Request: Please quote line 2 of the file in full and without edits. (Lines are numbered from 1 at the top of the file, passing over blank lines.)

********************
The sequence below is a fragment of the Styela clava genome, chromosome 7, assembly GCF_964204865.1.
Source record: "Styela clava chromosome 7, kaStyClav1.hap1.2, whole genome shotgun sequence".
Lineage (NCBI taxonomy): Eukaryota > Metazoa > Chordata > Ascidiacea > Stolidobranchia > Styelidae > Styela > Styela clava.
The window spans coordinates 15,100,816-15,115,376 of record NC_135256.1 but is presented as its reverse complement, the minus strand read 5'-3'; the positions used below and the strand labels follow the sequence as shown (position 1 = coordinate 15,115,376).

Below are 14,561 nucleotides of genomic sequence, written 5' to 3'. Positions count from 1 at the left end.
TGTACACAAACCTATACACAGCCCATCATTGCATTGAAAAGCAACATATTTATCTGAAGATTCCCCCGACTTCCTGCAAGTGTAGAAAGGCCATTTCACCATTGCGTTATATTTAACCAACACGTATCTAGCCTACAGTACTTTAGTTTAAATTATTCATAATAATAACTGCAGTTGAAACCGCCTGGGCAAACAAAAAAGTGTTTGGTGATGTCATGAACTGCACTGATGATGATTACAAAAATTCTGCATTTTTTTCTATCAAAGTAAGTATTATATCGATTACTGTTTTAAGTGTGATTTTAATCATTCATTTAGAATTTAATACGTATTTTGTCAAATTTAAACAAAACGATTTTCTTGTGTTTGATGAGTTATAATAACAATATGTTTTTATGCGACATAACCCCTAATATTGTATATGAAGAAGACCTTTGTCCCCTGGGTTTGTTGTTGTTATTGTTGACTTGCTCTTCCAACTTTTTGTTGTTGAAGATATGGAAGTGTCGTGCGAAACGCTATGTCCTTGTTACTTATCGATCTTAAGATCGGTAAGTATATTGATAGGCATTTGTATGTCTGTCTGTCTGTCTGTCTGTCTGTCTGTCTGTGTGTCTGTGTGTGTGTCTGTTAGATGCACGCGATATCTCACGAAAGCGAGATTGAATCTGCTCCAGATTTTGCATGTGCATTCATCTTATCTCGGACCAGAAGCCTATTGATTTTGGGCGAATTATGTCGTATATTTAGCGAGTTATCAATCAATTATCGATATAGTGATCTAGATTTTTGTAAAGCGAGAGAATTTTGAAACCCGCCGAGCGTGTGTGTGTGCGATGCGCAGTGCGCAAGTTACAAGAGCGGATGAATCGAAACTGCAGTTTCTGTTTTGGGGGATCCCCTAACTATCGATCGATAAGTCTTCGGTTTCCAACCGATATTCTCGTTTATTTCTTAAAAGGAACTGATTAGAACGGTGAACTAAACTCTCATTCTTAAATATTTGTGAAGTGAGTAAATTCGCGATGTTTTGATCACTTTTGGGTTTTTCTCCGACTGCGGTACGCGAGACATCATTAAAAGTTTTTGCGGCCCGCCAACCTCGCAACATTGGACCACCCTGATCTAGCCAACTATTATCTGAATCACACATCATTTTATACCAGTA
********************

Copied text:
Source record: "Styela clava chromosome 7, kaStyClav1.hap1.2, whole genome shotgun sequence".